Make this page my home page
  1. Drag the home icon in this panel and drop it onto the "house icon" in the tool bar for the browser

  2. Select "Yes" from the popup window and you're done!

Struggling for an identity

EMS1.com News

February 22, 2011


EMS News in Focus
by Arthur Hsieh

Struggling for an identity

By Arthur Hsieh

Editor's note: A recent white paper addresses the need for an EMS federal agency. Editorial Advisor Art Hsieh said it's no secret that EMS systems vary so widely. The question is, how do we achieve a consistent set of standards?

While unfortunate that the Field EMS Bill died in the lame duck Congress, it was not unexpected. It's lack of priority for our nation's congressional leaders reflects the overall lack of understanding of what EMS professionals already know — emergency medical care and transportation of the sick and injured is as much of a fundamental public safety issue as law enforcement, and fire suppression.

Since 1973, when the EMS Act failed to create a comprehensive infrastructure to operationalize, manage and improve EMS nationally, we have been struggling to find our identity as a public safety provider, health care provider, or public health provider — and in reality, we're a bit of all three, and master of none.

It's no secret that EMS systems vary widely in purpose, philosophy, and deployment structure. Sitting in my crew's quarters, I began to think about just how variable it is. Here's my quick list on how we vary:

  • Paid versus volunteer versus combination
  • Tax supported, medical reimbursement, subscription, donations, combination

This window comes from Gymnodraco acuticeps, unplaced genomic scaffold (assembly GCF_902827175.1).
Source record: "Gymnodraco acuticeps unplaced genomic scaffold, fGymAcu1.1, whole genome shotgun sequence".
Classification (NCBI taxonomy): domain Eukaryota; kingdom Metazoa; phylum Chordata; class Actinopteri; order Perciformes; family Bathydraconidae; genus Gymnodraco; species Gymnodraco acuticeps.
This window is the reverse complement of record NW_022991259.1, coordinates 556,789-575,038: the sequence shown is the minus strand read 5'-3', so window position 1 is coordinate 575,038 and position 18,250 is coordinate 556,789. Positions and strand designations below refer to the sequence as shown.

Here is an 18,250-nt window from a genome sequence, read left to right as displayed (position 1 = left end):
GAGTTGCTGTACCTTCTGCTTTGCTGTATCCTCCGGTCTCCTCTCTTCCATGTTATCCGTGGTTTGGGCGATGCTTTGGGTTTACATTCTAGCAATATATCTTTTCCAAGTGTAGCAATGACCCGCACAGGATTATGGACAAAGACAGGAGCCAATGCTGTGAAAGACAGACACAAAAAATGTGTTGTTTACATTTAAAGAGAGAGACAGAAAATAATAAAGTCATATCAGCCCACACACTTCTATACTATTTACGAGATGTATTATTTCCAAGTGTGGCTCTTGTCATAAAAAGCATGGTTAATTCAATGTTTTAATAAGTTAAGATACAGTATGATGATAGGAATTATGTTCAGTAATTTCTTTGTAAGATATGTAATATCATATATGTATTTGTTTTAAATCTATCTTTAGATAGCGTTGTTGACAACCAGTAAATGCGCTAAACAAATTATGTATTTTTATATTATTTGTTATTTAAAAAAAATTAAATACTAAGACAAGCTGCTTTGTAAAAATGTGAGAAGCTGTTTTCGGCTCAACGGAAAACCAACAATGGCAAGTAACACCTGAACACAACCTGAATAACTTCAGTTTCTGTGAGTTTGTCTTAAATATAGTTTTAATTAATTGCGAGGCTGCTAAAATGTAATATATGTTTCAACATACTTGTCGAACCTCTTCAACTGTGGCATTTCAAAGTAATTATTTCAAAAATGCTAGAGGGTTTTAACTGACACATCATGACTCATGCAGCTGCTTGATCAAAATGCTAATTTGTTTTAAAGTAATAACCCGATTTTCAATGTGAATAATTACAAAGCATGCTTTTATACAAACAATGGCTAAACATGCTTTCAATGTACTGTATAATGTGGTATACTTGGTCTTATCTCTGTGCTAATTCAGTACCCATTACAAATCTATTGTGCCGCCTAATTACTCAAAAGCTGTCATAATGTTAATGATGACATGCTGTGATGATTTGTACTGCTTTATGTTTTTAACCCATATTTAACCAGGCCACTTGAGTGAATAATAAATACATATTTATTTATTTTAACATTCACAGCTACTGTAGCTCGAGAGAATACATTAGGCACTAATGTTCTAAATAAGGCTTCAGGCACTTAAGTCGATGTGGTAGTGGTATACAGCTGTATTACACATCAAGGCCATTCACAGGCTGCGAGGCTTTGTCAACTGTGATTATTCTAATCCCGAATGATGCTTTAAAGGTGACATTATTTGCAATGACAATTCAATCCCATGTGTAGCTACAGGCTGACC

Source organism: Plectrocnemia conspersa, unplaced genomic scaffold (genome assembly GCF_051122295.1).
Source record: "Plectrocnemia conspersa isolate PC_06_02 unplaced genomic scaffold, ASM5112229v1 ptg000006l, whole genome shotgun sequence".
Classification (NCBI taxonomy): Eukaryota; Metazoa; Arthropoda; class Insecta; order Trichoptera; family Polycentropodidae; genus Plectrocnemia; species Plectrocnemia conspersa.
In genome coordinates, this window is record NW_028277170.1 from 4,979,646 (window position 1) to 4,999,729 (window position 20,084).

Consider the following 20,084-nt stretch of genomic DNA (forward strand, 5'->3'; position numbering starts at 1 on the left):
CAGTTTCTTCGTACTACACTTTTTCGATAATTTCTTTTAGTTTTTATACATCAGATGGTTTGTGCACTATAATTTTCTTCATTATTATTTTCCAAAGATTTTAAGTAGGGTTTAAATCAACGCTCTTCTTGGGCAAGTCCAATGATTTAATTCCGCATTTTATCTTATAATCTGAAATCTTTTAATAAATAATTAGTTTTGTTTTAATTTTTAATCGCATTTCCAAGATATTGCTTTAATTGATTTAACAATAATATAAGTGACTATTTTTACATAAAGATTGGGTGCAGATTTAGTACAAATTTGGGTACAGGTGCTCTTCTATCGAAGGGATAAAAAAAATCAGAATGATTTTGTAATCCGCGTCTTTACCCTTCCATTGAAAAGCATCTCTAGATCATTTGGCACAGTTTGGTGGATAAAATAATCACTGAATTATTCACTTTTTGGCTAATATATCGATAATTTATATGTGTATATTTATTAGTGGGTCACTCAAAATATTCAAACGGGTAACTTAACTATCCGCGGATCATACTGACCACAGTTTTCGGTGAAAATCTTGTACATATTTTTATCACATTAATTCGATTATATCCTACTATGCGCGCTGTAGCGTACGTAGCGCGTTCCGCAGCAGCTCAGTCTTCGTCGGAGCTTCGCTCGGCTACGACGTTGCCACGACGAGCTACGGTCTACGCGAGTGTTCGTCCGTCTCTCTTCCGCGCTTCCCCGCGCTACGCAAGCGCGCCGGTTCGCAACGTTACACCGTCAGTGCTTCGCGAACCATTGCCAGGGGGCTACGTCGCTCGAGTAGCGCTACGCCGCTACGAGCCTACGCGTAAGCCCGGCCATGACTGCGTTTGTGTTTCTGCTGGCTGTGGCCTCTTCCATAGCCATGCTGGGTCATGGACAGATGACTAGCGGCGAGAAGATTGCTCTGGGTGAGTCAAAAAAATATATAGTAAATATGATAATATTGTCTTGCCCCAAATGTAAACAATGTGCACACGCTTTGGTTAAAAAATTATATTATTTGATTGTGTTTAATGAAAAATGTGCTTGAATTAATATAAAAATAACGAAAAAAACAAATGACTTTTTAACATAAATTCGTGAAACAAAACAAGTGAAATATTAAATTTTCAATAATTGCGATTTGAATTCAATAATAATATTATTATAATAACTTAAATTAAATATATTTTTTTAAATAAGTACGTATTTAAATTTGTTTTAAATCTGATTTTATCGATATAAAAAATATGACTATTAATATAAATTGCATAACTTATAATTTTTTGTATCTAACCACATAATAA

• Hospital service, county Service, fire Service, commercial, volunteer, police service, nonprofit, public utility, private-public partnerships

I'll bet that readers can come up with even more ways we vary, coast to coast, state to state, region to region, even from one town to the next.

Why is this important to note? With each variable it becomes more and more difficult to understand exactly what we do, and how we do it. With no consistency in data, we have no consistency in quality management.

Without that, how do we demonstrate our effectiveness? I mean, each one of us makes a difference, but how do we do it as a profession? How do we achieve a consistent set of standards that we set for ourselves, for education, training, pay, or level of care?

Efforts like this white paper, and the Field EMS Bill, aren't THE answer to our issues. However, they start the process that has the potential to set up the infrastructure that allows us to move forward as a unified profession during the next 30 years, in ways that it hasn't been able to in the last 30 years. Now, that would be government I would believe in.

About the author

EMS1 Editor in Chief Art Hsieh, MA, NREMT-P currently teaches at the Public Safety Training Center, Santa Rosa Junior College in the Emergency Care Program. In the profession since 1982, Art has worked as a line medic and chief officer in the private, third service and fire-based EMS. He has directed both primary and EMS continuing education programs. Art is a published textbook author, has presented at conferences nationwide, and continues to provide patient care at a rural hospital-based ALS system. Contact Art at Art.Hsieh@ems1.com.
Comments
The comments below are member-generated and do not necessarily reflect the opinions of EMS1.com or its staff. If you cannot see comments, try disabling privacy and ad blocking plugins in your browser. All comments must comply with our Member Commenting Policy.
No comments

Today's Top Stories

undefined, April 20, 2014
  • Boston EMS prepares for Marathon Monday

Line-Of-Duty Deaths

Submit information on fallen EMS providers in your area.

Featured Columnist

Bryan Fass

First in Fitness

These techniques can and should be done on duty, and will help you manage those aches and pains before...

    Featured Product Categories